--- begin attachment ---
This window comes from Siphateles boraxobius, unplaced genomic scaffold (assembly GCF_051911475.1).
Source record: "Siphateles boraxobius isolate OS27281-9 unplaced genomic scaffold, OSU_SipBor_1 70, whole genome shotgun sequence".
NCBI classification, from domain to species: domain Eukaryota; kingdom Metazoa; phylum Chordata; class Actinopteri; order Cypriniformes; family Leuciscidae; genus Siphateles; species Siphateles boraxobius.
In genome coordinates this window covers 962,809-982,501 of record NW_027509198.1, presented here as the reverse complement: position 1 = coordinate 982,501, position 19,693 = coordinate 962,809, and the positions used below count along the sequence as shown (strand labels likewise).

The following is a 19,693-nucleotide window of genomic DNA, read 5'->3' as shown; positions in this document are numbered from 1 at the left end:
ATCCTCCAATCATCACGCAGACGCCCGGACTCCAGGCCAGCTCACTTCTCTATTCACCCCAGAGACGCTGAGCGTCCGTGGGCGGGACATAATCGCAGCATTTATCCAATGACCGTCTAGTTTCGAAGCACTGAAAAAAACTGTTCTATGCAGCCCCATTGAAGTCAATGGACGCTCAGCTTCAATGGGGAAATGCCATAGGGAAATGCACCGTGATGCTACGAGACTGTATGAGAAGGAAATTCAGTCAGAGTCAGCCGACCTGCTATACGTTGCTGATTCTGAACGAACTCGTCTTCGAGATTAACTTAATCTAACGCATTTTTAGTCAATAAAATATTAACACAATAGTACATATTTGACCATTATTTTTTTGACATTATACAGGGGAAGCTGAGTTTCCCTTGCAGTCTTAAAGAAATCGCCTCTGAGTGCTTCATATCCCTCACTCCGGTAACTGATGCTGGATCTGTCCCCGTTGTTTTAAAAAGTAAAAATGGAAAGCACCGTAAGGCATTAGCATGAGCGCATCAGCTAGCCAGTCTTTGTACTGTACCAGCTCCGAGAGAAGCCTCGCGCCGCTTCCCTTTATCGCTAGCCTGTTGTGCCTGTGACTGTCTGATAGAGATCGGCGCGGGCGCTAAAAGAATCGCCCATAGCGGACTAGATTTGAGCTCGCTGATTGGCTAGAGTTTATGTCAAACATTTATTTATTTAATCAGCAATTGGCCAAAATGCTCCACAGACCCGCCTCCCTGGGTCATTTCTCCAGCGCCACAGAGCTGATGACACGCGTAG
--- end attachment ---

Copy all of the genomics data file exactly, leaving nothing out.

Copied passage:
This window comes from Siphateles boraxobius, unplaced genomic scaffold (assembly GCF_051911475.1).
Source record: "Siphateles boraxobius isolate OS27281-9 unplaced genomic scaffold, OSU_SipBor_1 70, whole genome shotgun sequence".
NCBI classification, from domain to species: domain Eukaryota; kingdom Metazoa; phylum Chordata; class Actinopteri; order Cypriniformes; family Leuciscidae; genus Siphateles; species Siphateles boraxobius.
In genome coordinates this window covers 962,809-982,501 of record NW_027509198.1, presented here as the reverse complement: position 1 = coordinate 982,501, position 19,693 = coordinate 962,809, and the positions used below count along the sequence as shown (strand labels likewise).

The following is a 19,693-nucleotide window of genomic DNA, read 5'->3' as shown; positions in this document are numbered from 1 at the left end:
ATCCTCCAATCATCACGCAGACGCCCGGACTCCAGGCCAGCTCACTTCTCTATTCACCCCAGAGACGCTGAGCGTCCGTGGGCGGGACATAATCGCAGCATTTATCCAATGACCGTCTAGTTTCGAAGCACTGAAAAAAACTGTTCTATGCAGCCCCATTGAAGTCAATGGACGCTCAGCTTCAATGGGGAAATGCCATAGGGAAATGCACCGTGATGCTACGAGACTGTATGAGAAGGAAATTCAGTCAGAGTCAGCCGACCTGCTATACGTTGCTGATTCTGAACGAACTCGTCTTCGAGATTAACTTAATCTAACGCATTTTTAGTCAATAAAATATTAACACAATAGTACATATTTGACCATTATTTTTTTGACATTATACAGGGGAAGCTGAGTTTCCCTTGCAGTCTTAAAGAAATCGCCTCTGAGTGCTTCATATCCCTCACTCCGGTAACTGATGCTGGATCTGTCCCCGTTGTTTTAAAAAGTAAAAATGGAAAGCACCGTAAGGCATTAGCATGAGCGCATCAGCTAGCCAGTCTTTGTACTGTACCAGCTCCGAGAGAAGCCTCGCGCCGCTTCCCTTTATCGCTAGCCTGTTGTGCCTGTGACTGTCTGATAGAGATCGGCGCGGGCGCTAAAAGAATCGCCCATAGCGGACTAGATTTGAGCTCGCTGATTGGCTAGAGTTTATGTCAAACATTTATTTATTTAATCAGCAATTGGCCAAAATGCTCCACAGACCCGCCTCCCTGGGTCATTTCTCCAGCGCCACAGAGCTGATGACACGCGTAG